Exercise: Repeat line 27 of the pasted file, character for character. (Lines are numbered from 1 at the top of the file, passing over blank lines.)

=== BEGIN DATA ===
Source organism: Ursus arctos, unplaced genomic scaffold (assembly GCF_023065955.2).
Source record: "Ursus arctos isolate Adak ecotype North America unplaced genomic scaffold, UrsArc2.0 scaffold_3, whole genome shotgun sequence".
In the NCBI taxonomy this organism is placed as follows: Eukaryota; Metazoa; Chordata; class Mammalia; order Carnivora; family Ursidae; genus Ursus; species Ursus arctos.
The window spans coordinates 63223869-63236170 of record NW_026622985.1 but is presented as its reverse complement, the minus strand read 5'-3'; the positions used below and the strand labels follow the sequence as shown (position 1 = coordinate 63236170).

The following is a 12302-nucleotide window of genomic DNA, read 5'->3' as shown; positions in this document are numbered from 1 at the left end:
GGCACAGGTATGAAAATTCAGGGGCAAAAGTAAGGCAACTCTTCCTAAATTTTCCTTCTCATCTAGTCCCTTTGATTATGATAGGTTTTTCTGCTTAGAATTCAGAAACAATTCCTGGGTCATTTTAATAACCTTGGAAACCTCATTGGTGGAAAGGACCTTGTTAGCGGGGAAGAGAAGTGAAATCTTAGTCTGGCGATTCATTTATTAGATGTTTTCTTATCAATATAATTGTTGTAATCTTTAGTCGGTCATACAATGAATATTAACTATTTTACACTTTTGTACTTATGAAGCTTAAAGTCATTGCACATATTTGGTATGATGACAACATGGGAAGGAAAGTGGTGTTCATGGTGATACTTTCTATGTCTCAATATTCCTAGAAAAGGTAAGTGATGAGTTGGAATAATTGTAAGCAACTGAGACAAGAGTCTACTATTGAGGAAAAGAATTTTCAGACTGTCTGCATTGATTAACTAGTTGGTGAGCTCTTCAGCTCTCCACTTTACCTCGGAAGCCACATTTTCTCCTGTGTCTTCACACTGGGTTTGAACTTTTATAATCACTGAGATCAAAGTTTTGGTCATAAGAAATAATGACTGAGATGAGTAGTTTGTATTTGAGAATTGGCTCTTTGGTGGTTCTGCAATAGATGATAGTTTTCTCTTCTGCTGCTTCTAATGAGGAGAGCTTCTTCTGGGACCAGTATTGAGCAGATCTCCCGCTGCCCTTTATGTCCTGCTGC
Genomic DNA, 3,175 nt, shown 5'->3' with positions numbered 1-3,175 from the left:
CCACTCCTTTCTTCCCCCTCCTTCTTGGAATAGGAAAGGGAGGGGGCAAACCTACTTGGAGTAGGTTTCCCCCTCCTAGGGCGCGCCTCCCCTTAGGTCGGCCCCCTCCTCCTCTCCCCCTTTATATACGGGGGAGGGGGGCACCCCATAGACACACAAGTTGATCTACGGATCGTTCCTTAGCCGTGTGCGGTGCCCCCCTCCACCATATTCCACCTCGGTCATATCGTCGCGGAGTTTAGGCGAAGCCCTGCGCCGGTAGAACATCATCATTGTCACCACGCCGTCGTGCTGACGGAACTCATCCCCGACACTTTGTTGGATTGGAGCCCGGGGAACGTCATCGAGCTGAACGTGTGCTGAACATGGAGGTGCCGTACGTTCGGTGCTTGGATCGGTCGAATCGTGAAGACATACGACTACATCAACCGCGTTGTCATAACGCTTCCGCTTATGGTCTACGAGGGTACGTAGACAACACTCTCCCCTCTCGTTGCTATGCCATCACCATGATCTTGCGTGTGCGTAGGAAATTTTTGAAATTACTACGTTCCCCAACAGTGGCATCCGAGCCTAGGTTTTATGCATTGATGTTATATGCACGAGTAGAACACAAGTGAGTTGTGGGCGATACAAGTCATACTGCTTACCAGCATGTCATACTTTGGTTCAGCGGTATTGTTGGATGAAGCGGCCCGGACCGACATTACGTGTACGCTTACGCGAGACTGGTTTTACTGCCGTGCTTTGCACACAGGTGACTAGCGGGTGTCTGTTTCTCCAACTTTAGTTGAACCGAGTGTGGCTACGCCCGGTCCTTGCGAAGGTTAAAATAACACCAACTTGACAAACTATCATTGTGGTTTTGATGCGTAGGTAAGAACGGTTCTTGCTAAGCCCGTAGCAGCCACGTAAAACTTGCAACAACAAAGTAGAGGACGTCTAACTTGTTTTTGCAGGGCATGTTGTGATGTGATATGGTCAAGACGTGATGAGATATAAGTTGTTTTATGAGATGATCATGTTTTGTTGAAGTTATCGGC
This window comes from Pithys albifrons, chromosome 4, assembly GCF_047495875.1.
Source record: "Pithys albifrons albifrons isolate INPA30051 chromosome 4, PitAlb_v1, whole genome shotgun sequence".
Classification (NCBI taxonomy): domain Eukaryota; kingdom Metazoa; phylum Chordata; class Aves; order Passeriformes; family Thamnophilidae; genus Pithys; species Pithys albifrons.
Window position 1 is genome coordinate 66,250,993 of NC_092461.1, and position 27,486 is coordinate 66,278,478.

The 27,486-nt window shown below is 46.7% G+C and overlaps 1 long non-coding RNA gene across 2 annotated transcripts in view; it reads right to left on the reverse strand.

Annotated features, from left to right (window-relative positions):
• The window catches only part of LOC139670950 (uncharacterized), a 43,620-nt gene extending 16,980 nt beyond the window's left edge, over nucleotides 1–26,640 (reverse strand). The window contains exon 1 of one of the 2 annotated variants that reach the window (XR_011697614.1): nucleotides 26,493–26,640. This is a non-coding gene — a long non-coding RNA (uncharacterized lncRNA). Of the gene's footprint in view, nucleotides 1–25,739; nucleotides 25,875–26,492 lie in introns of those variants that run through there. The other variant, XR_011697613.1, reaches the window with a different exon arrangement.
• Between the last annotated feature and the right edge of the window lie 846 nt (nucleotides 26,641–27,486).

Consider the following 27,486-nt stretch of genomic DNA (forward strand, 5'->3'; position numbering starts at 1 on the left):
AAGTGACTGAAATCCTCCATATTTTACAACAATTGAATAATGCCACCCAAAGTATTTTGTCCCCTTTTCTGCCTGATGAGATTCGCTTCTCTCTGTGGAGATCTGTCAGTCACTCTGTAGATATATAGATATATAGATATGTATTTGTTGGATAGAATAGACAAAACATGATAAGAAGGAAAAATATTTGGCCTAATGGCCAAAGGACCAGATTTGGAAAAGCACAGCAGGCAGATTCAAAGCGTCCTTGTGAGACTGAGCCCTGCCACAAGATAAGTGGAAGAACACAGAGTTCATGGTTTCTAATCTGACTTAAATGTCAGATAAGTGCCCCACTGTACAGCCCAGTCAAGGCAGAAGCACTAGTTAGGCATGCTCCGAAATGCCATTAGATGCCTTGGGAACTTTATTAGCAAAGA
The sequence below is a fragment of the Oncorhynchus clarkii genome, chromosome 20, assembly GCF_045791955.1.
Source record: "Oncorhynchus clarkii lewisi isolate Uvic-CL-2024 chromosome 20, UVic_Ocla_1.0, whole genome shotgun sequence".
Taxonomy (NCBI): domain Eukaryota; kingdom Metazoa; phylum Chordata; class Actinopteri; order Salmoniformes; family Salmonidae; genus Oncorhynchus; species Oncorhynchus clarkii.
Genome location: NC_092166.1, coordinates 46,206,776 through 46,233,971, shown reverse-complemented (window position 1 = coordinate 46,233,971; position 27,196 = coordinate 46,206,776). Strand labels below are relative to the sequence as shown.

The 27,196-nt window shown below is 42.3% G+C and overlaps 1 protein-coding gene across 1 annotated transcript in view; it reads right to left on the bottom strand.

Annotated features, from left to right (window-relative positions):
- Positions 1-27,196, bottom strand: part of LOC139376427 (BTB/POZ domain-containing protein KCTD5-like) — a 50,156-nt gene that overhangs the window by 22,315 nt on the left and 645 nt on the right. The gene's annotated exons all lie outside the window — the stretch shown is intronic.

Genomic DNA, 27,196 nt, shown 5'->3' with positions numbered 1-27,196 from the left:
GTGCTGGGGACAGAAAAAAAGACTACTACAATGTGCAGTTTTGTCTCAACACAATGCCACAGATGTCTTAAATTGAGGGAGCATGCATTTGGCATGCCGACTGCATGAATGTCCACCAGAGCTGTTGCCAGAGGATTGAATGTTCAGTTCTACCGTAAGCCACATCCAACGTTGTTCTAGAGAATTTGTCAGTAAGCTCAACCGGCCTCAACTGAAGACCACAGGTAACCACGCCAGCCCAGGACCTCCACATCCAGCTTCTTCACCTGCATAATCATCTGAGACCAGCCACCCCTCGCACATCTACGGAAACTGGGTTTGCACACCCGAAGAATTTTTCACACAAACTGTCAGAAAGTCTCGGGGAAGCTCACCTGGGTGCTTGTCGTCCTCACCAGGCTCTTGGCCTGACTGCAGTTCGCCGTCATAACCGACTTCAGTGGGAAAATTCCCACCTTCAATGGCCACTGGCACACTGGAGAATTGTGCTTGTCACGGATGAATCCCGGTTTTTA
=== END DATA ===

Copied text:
GTGCTGGGGACAGAAAAAAAGACTACTACAATGTGCAGTTTTGTCTCAACACAATGCCACAGATGTCTTAAATTGAGGGAGCATGCATTTGGCATGCCGACTGCATGAATGTCCACCAGAGCTGTTGCCAGAGGATTGAATGTTCAGTTCTACCGTAAGCCACATCCAACGTTGTTCTAGAGAATTTGTCAGTAAGCTCAACCGGCCTCAACTGAAGACCACAGGTAACCACGCCAGCCCAGGACCTCCACATCCAGCTTCTTCACCTGCATAATCATCTGAGACCAGCCACCCCTCGCACATCTACGGAAACTGGGTTTGCACACCCGAAGAATTTTTCACACAAACTGTCAGAAAGTCTCGGGGAAGCTCACCTGGGTGCTTGTCGTCCTCACCAGGCTCTTGGCCTGACTGCAGTTCGCCGTCATAACCGACTTCAGTGGGAAAATTCCCACCTTCAATGGCCACTGGCACACTGGAGAATTGTGCTTGTCACGGATGAATCCCGGTTTTTA